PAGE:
Offal: The innards and extremities of animals, also called variety meats, offer an enticing range of flavors, textures, and preparations that exceed in number and satisfaction those that can be achieved with standard muscle cuts. What was once common in an agrarian society as a matter of practicality is considerably less so today, except, ironically, at high end restaurants. But as farmers’ and specialty markets proliferate and more restaurants cook with them, innards and extremities are increasingly available. Offal can be divided into four overlapping categories: tender or tough (kidney, for example, requiring quick cooking, and tongue or tail, requiring low and slow cooking to tenderize them), and red or white (liver or heart, for instance, and sweetbreads or brains). Other categories of offal include, ears, feet, intestine, cheeks, head, spleen, stomach, coxcomb, and testicles. They tend to be especially high in cholesterol, iron and vitamins. (The most comprehensive and best book devoted to cooking offal comes from the Time-Life The Good Cook/Recipes and Techniques series, Variety Meats, 1982, by Richard Olney.)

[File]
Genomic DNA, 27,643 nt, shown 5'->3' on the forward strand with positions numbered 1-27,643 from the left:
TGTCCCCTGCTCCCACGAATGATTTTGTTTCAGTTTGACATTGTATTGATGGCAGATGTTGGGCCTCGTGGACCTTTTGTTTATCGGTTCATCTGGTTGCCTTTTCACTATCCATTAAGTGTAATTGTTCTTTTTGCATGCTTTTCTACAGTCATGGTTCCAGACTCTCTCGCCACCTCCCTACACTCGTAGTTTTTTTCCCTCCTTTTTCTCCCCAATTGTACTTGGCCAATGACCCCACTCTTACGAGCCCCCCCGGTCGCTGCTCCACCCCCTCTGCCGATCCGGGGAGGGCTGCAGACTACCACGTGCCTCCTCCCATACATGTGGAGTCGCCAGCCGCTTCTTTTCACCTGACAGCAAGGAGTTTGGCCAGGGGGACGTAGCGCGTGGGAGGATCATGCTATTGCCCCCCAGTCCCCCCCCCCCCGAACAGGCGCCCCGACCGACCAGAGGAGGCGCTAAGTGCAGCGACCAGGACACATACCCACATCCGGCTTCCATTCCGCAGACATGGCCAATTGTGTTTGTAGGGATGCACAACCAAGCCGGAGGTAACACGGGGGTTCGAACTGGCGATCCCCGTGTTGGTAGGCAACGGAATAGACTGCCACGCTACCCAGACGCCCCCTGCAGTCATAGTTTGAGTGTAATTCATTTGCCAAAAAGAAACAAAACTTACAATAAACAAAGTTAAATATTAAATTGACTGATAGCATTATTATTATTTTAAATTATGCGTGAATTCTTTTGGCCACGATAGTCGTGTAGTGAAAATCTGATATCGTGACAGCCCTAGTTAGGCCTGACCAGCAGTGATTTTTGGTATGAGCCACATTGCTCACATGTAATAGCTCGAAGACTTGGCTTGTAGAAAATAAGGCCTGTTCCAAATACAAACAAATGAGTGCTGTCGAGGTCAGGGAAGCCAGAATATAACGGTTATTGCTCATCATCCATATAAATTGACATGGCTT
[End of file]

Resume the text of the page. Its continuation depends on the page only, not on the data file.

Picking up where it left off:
Photo by Michael Harlan Turkell
This entry from my opinionated glossary of cooks’ terms is in honor of Cosentino and the dinner he’s doing Tuesday night. As I’ve said before, the ability to cook innards well is a true mark of an excellent chef. I think it was Bocuse who said, "A true chef knows how to clean a frog, make a cheese and cure a ham." I would add, "And do a dessert course using spleen," but that’s pushing it. I wish more home cooks would learn how to work with offal—that, again, would be good for us, the animals and agriculture. Also it reminds us not to waste the animal lives we take for our sustenance. Hear what Chris has to say on the subject in this mediabistro video and this one on Chow ("what color Styrofoam does this one come in, dear?"). I wish the Olney book were available—I got one off ebay and gave it as a gift, and I don’t think this one will include the variety meats (though The French Menu Cookbook is an excellent introduction to Olney—worth it for his elegant words on veal stock!). It’s time we had a contemporary book on offal cookery.